Tired of the ubiquity of radical fluoro boardies, and wanting to produce something both ethical AND stylish, Riz Smith set to work and came up with a line of shorts made from 100% recycled and recyclable polyester. Hot off the digital press, they’re printed using earth-friendly water-based inks and take inspiration from the dapper old days when men were rarely seen without hats and moustaches. So if you want the ladies to appreciate the cut of your jib, check out a pair.
We caught up with the man himself to find out more…
Hey Riz, where are you right now?
Sunny Cove Studios, sitting in my lounge bay window, looking out over West London houses. Not quite the beach bay view I’d like, but it’s a ‘bay’ nonetheless.
What made you want to make boardies?
I had been designing swimwear and boardshorts for other other brands for years and, like many commercial designers, I got bored of having to churn out the same designs all the time. I love the idea of specialising, honing your skills and doing one thing really well, so I thought ‘let’s just make amazing boardshorts’.
When I left fashion college I wanted to do high-end menswear, and randomly landed a job at Speedo. I worked there for years and learnt everything there is to know about swimwear. After that I designed surfwear for Ocean Pacific before working on lifestyle ranges for brands like Ben Sherman and Puma, so I’ve had a very commercial background, but now I’m doing my own thing.
What’s the Riz style?
At the moment I’m all about the ‘beach dandy’. I take references from the details of period menswear, and weave into that the notion of a gentleman surfer. I like the idea of using the Britishness of traditional design, and combining it with something that’s usually considered a casual garment. I also like my designs to have a certain subtle cheekiness to them! Riz Boardshorts are more tailored than regular boardies – cut slimmer, but retaining good movement. They come in three lengths, classic knee, retro mid-thigh, and 1950s short short.
Most of the surf brands produce board shorts and clothes for teenagers and kids, but I wanted to create shorts for the savvy guy who’s over that ‘radical dude’ look, but not ready to shop at M&S just yet. Environmentally conscious clothes tend to have a bit of a hippy vibe, but there’s no reason why they can’t be dapper and cool. We’re aiming to collaborate with artists and designers, using each short as blank canvas. The future of brands is to create communities where people can input and evolve the product through communicating and experimenting.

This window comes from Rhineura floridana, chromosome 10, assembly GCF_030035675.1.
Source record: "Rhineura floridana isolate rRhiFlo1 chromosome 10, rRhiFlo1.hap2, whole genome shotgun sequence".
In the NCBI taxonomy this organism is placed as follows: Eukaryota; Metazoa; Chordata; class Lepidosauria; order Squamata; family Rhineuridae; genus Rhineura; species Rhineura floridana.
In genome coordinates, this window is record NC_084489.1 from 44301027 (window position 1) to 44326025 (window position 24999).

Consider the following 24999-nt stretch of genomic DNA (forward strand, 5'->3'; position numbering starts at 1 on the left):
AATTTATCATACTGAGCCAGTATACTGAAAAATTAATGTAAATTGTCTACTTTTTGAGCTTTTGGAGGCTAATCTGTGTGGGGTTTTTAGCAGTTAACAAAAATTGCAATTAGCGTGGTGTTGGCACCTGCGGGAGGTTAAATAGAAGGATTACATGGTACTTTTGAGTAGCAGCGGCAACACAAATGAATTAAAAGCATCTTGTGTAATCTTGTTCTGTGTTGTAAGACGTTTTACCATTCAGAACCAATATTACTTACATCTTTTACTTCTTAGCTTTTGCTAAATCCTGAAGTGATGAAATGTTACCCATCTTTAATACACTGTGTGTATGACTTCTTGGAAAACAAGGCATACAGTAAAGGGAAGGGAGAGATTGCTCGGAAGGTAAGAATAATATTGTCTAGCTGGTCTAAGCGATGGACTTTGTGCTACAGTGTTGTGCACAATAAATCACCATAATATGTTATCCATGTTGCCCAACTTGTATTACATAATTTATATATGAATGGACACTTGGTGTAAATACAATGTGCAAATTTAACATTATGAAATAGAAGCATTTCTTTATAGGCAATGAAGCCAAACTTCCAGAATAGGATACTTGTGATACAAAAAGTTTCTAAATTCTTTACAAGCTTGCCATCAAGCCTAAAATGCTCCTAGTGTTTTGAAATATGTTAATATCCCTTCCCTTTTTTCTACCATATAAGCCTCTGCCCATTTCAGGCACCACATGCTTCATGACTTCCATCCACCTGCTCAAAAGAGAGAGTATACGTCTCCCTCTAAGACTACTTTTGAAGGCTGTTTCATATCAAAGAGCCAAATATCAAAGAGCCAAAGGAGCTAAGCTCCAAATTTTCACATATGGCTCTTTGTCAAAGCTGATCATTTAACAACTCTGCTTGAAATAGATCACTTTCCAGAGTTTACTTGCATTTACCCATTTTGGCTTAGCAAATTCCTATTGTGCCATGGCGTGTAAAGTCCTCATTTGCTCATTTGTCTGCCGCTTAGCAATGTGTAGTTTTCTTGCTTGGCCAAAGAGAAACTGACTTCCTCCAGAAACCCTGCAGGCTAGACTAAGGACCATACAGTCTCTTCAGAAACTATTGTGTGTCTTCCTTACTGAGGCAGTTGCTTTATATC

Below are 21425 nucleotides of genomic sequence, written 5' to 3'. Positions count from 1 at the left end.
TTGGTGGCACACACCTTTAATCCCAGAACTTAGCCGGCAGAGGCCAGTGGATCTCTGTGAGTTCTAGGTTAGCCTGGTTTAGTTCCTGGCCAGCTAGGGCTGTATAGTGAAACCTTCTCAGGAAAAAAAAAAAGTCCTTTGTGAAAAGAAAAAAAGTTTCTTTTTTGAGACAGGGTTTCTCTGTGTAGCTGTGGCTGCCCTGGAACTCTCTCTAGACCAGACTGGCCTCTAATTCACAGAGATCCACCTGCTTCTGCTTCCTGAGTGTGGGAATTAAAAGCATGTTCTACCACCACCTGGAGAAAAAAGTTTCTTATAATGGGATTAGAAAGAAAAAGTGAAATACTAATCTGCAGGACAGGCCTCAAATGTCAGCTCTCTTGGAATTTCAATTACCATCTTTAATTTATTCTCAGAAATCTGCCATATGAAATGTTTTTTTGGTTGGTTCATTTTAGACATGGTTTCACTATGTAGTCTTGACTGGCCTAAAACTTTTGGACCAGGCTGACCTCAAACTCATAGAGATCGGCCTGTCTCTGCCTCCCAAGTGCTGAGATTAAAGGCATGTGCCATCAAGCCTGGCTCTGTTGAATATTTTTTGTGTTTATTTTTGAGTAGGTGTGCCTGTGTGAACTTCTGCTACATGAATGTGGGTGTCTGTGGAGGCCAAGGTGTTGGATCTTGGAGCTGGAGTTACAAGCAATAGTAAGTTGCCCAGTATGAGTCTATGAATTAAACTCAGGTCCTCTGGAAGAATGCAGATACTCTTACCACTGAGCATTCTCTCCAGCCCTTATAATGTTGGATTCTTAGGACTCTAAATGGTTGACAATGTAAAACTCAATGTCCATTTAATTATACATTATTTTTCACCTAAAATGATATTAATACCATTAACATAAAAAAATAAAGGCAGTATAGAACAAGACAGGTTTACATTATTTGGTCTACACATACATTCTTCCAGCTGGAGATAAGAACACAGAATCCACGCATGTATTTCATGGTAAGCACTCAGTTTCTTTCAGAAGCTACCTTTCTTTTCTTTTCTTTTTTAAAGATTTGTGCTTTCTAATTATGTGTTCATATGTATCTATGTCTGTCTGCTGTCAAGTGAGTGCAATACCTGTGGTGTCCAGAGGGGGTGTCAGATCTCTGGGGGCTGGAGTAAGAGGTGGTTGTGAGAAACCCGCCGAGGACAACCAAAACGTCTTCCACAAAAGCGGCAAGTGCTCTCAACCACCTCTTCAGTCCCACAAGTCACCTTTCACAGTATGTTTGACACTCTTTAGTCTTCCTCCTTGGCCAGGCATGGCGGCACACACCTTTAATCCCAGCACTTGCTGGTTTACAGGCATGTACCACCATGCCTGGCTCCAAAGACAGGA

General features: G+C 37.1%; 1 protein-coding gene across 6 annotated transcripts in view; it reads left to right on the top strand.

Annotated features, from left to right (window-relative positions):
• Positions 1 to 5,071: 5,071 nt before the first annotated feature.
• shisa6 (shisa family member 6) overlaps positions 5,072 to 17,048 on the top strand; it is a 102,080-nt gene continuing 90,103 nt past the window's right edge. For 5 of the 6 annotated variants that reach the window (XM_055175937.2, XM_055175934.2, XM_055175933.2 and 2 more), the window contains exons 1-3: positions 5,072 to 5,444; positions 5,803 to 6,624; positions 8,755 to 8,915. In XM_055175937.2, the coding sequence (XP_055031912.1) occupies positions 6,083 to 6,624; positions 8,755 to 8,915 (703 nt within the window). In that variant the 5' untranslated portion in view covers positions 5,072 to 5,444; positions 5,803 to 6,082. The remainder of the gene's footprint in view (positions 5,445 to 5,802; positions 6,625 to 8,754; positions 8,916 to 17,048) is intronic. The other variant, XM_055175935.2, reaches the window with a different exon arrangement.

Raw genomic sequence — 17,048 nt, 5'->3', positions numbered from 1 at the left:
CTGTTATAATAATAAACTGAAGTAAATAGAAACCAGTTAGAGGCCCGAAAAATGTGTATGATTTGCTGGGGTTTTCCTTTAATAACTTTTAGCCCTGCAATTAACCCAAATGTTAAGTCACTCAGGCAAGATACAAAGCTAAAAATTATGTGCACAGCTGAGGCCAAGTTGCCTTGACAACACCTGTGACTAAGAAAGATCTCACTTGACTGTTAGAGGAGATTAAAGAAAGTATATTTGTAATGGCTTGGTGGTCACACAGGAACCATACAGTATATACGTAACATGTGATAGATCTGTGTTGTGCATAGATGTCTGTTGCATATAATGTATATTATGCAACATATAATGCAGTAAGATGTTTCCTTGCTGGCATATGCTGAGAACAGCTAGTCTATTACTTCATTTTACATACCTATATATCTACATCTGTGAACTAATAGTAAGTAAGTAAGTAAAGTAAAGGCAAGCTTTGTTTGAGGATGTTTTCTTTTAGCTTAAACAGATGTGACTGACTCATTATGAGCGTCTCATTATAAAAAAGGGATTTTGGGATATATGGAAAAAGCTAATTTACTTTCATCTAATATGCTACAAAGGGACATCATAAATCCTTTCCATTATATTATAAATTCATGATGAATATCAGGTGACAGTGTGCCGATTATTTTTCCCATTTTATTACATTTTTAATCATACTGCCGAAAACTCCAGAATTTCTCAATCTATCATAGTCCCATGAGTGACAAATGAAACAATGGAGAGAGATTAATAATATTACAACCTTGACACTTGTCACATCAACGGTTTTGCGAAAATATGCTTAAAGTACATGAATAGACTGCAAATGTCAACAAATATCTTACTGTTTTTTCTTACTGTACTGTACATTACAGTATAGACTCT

How do you think we can improve the environmental impact of the clothing manufacturing industry?
Wow, that’s a hard one. It’s going to be a slow process but education is key. I think there need to be tougher laws and inspections on fabric production, factories, shipping and ultimately what we do with the clothes when they reach the end of their useful life. Transparency and responsibility are key – I think the clothing industry is about 10 years behind the food industry at the moment.
The best way to improve the system is to support it. Environmentally produced clothes are expensive at the moment, but the more people buy them, the cheaper they will get.
What’s in your quiver?
Living in London can eat you up, but I try to get down to the coast as often as possible. My quiver is usually armed with a powder blue 6’2″ fish I bought in Costa Rica and an old, yellow-tinged 7’6″ JP board. I’m after a wooden longboard though, to go with my shorts.
If you could be anywhere right now, where would you be?
Right now I’d love to be in Nicaragua, in this secluded spot we found a few years back. It’s totally remote, with miles and miles of untouched beaches. We’d get up at 5am to surf the glassy waves, which would go flat at 8am when the wind changed, so we’d snooze under a palm tree. Ahh, lazy days…
What’s the first thing you can remember?
What are you scared of?
Snakes and heights.
What will you be doing in 10 years’ time?
I’d like to think I’ll be living by the sea, selling quality shorts, maybe with a little gallery / cafe/ shop thing tacked on. I’ll be surfing my wooden longboard and probably still chasing girls up and down the beach.
What keeps you awake at night?
My cat scratching at the cat flap.